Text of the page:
Virginia grain growers have gone from a wait-and-see attitude about growing barley to one of real interest following ground-breaking for a 60 million gallon a year barley-powered ethanol plant in Hopewell, Va.

Osage Bio-Energy, the company building the ethanol plant, has quietly gone about spreading interest in barley production among farmers on both sides of the James River. Premium prices promised for barley looks like a good option to the constantly vacillating wheat market.

Osage-Bio Energy recently turned up the interest level among Virginia farmers by announcing the Barley Bin Builder Yield Contest contest. Not only is the company focusing attention on the alternative grain crop, it is putting some resources into the project.

The Barley Bin Builder Yield Contest is geared to reward growers for high yields with their 2009 crop. If construction of the Hopewell plant continues on schedule, the company will begin buying barley in 2010.

To increase farmer interest in regional barley production, the Barley Bin Builder Yield Contest will award $1,000 by state to the farmer entry with the highest barley yield per acre within a seven state region that includes Virginia, North Carolina, South Carolina, Tennessee, Maryland, Delaware and Kentucky.

Second and third place awards of $750 and $500 also will be presented by state.

Perdue AgriBusiness and Virginia Farm Bureau are co-sponsoring the contest. In addition to $1,000 award winners in each state, the overall winner will win a flex-fuel powered pickup truck as the grand prize.

The yield contest coincides with Osage Bio Energy’s planned construction of bio-processing facilities in the Southeast and Mid-Atlantic. Once operational in 2010, the facilities will work with regional grain elevators to purchase barley for bio-energy production.

“The Barley Bin Builder Yield Contest will reward high-yielding farmers in the region who help ramp up the barley production that Osage Bio Energy will need starting with the 2010 crop season, as we bring our facilities into production in 2010,” said Joel Stone, chief operating officer of Osage Bio Energy LLC.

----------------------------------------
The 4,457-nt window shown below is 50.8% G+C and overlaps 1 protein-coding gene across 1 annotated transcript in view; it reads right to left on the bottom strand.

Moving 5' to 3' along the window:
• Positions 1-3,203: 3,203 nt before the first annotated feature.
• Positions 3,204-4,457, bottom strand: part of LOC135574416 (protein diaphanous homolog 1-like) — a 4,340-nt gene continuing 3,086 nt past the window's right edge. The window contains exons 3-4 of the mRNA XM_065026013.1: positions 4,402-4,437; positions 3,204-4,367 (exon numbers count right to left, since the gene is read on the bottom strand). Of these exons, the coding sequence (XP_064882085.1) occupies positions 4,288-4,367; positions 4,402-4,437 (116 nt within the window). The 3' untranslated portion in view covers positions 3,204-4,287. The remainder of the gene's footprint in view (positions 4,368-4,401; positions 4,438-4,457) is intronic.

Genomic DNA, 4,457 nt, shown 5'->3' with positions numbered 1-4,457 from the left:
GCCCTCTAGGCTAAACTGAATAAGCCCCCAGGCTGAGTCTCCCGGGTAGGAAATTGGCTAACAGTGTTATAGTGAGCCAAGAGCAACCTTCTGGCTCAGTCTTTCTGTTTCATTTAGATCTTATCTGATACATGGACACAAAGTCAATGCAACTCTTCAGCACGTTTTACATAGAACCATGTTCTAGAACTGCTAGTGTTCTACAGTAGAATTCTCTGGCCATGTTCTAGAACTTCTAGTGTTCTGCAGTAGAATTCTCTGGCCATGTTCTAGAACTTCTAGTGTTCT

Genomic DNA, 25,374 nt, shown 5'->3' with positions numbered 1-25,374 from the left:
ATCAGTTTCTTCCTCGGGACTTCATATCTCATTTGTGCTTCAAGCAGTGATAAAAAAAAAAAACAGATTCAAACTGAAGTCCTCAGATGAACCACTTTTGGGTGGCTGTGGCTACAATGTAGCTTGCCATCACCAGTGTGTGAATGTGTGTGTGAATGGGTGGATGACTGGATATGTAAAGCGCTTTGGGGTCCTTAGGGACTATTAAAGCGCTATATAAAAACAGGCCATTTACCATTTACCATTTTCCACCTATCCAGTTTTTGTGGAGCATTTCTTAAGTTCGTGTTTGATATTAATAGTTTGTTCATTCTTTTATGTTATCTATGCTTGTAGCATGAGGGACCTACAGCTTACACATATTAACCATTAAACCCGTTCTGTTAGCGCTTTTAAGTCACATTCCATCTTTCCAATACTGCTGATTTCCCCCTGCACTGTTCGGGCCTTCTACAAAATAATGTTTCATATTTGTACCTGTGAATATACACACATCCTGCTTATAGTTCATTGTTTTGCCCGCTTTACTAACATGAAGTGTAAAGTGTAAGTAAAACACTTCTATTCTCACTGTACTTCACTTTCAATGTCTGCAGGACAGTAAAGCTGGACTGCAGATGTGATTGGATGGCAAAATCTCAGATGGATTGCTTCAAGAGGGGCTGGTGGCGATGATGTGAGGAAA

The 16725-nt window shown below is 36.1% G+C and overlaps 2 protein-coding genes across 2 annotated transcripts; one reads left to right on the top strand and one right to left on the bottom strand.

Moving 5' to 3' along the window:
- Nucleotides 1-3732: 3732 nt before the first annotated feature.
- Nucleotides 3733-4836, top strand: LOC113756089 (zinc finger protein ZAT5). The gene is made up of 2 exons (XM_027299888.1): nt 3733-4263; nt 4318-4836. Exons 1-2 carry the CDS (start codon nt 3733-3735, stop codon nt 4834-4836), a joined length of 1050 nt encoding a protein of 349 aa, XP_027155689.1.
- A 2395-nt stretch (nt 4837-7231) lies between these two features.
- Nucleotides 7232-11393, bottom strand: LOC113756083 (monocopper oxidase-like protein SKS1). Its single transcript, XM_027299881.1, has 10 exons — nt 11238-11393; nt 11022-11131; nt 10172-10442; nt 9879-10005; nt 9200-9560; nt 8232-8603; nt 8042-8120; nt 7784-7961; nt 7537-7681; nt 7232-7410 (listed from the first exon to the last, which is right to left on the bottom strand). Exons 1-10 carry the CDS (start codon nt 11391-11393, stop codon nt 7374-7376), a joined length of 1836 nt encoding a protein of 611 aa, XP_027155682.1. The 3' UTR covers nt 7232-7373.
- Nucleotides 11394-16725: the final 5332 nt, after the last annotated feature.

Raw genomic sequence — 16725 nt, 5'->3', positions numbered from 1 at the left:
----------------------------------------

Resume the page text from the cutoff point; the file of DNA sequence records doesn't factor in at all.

“The contest also allows farmers to demonstrate effective crop and soil management capabilities. We hope regional farmers will share our goal of developing high-producing barley crops as we build the barley market in the Southeast and Mid-Atlantic,” Stone said.

“Perdue is excited about the opportunity barley brings to farmers in the region,” said John Ade, Perdue AgriBusiness vice-president of grain sales and merchandising. “Adding value to growers’ crops and supporting renewable energy is good news for agriculture.”

“The Virginia Farm Bureau Federation is pleased to co-sponsor the Barley Bin Builder Yield Contest in Virginia and assist in the development of farm opportunities in agriculture-based bioenergy,” stated Wayne Pryor, president of the Virginia Farm Bureau Federation.

“We look forward to partnering with Osage Bio Energy and in laying the groundwork for barley as a food and fuel cash crop,” he adds.

Each of Osage Bio Energy’s two bio-processing facilities will provide over $100 million in agricultural economic opportunities, offering farmers a consistent and viable market for barley. And, because barley can be double-cropped with soybeans, farmers can also increase soybean yields by choosing barley.

“We have the potential to reach barley yields in excess of 120 bushels per acre,” said Wade Thomason, Virginia Tech Extension grain specialist. “The Barley Bin Builder Yield Contest gives us a great opportunity to investigate the full potential for high-yielding barley under good management conditions,” he adds.

Stone notes that over four million acres of crop land lays fallow over the winter in the seven state region. Just 20 percent of the fallow farm land, at an average yield of 100 bushels of barley per acre, could produce enough barley to fuel the Hopewell plant and three other barley-based ethanol plants in the plans for Virginia, North Carolina and South Carolina.

The primary affect of adding up to a million acres of barley will be to increase the number of double-crop soybean acres. One of the big advantages of growing barley is that it is typically harvested 10 to 14 days earlier than wheat. Subsequently, the earlier planting date for soybeans eliminates much of the yield lag associated with double-crop beans behind wheat.

Contest details and application forms for the Barley Bin Builder Yield Contest can be obtained by contacting local cooperative Extension specialists and grain officials.

e-mail: rroberson@farmpress.com